Corporate social responsibility

As a major regional bank, SpareBank 1 SMN shares a common destiny with the region. Ever since the Bank was established in 1823, further developing the society of which we are a part has been has been a central focus of our policy choices and dispositions. With our local knowledge and closeness to our customers we base our assessments not on economics and risk alone but also on a social perspective, and we work closely with customers and local communities to foster sound businesses and good living conditions.

The Bank’s focus on public issues is integrated in our ongoing planning work. This ensures that ethics, the environment and important social issues are on the agenda throughout. Through the Bank’s gift fund we have for many years returned funds to the region we are a part of. This has been done through grants to talented individuals in the arts and sports, support for local associations and organisations, well-being measures at neighbourhood level and contributions to business development in Trøndelag and Nordvestlandet.

An active interplay between research, development, education and the business sector is important for the region’s development. Each year SpareBank 1 SMN devotes substantial resources to stimulating innovation and to bringing together industry, business and knowledge institutions. The collaboration with the Norwegian University of Science and Technology (NTNU) and the Foundation for Scientific and Industrial Research (SINTEF), both in Trondheim, along with iKuben in Molde and Aalesund University College, is key to this effort.

The three-part bottom line

Solid banking creates a foundation for responsible social development. As a basis for our work, we have sought a balance between the financial, social and environmental aspects of the three-part bottom line. Under each theme we have defined key areas on which we maintain a special focus, and goals and initiatives have been developed for each area.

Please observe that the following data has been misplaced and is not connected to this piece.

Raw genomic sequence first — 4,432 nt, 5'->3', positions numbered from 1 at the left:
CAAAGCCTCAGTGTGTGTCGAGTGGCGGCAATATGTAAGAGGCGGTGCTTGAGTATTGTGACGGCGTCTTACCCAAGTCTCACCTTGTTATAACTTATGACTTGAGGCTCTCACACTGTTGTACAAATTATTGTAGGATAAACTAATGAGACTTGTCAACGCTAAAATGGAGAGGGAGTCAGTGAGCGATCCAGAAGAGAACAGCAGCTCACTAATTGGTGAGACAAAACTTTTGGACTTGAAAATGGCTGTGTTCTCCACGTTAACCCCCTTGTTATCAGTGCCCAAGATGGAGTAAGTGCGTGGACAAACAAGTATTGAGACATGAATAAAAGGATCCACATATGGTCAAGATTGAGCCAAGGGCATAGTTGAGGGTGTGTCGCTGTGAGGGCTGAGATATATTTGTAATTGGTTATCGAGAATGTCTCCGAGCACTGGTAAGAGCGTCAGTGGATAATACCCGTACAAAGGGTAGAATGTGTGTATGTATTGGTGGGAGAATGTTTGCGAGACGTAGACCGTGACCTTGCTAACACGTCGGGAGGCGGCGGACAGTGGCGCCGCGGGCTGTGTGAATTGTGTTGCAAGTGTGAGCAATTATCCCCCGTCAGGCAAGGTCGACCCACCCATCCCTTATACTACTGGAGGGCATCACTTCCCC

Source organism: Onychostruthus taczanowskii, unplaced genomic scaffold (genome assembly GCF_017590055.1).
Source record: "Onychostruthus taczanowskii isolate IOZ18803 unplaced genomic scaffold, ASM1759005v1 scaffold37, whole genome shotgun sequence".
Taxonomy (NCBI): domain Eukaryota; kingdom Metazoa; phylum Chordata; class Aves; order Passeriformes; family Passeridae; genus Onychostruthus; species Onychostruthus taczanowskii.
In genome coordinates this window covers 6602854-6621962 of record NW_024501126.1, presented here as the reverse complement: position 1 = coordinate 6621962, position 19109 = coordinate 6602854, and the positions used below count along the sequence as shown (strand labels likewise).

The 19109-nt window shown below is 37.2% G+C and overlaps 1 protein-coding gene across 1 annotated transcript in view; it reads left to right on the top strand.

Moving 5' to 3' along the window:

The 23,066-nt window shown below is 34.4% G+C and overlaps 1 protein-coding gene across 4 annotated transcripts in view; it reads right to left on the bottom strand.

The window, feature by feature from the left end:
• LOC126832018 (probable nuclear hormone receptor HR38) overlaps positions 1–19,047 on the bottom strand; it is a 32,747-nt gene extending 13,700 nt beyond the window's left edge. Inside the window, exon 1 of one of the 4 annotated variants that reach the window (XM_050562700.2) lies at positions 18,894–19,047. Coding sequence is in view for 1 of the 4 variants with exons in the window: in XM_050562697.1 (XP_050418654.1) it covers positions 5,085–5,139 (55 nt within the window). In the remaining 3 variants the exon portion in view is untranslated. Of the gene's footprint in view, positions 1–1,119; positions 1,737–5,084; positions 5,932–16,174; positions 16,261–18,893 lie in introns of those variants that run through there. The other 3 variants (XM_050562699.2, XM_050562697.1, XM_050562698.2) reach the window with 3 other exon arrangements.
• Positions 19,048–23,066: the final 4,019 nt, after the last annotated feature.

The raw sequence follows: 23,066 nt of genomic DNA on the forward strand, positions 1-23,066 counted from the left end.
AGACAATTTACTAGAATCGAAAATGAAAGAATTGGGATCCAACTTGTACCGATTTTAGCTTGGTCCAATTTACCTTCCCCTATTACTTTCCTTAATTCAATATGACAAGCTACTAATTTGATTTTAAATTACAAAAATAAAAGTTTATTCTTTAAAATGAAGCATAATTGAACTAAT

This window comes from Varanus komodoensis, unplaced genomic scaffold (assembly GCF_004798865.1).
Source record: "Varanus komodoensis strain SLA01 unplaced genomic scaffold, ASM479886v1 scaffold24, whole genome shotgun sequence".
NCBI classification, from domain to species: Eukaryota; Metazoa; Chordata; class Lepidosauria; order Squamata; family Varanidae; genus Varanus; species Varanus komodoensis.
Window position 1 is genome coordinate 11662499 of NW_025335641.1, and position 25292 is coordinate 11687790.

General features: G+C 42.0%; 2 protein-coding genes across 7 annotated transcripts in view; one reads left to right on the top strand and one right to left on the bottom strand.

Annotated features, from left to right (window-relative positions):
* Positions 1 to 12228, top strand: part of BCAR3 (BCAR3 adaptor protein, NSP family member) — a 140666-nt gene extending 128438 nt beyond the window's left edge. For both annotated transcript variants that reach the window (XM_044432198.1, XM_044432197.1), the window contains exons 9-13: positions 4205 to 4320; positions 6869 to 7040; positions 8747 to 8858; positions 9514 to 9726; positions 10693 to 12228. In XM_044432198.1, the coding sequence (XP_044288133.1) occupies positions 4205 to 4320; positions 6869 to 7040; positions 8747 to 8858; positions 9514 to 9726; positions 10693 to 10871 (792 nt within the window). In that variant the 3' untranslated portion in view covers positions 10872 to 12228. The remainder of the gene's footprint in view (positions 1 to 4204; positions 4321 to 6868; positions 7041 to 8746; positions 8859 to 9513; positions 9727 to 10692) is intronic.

CSR status and goal achievement 2007-2011

Parent company figures

    2007 2008 2009 2010 2011

Strategy/ financial

Group strategy Established Updated Continued Continued Continued
Develop CSR strategy N/A Established Continued Continued Continued
Pre-tax profit (NOKm) 1,045 778 1,147 1,282 1,279
Total assets (NOKm) 71,503 84,670 84,541 97,992 101,455
Return on equity 18.90 % 11.90 % 16.20 % 14.60 % 12.80 %
Core capital ratio 8.40 % 8.10 % 10.40 % 10.90 % 10.43 %
No. of ECCs issued (m) 53.98 57.9 69.43 94.9 94.9
Quoted price 31.12 72.25 22.85 49.02 54.00 39.30
Market capitalisation (NOKm) 31.12 3,900 1,750 3,749 5,124 3,731
Direct return 8.29 % 5.10 % 4.60 % 5.6 % 5.1 %
No. of owners 9,111 9,123 9,500 9,654  9,532
Knowledge of bank’s ethical rules at least 90 % 96 % 96 % 96 % 96 % 96 %
Society/ social conditions No. of FTP equivalents 746 775 805 793 794
Sickness absence 3.57 % 3.84 % 4.22 % 4.00 % 4.00 %
Women’s share of workforce 48.50 % 51.50 % 51.50 % 51 % 52 %
Women’s share of senior positions 22 % 26 % 28 % 28 % 27 %
Average age 44.5 years 45 years 45 years 46 years 45.5 years
Employee satisfaction 75 75 75 I/T 715 *
Agreement on inclusive employment Established Continued Continued Continued Continued
Strategy on life phase policy Established Continued Further developed Further developed Continued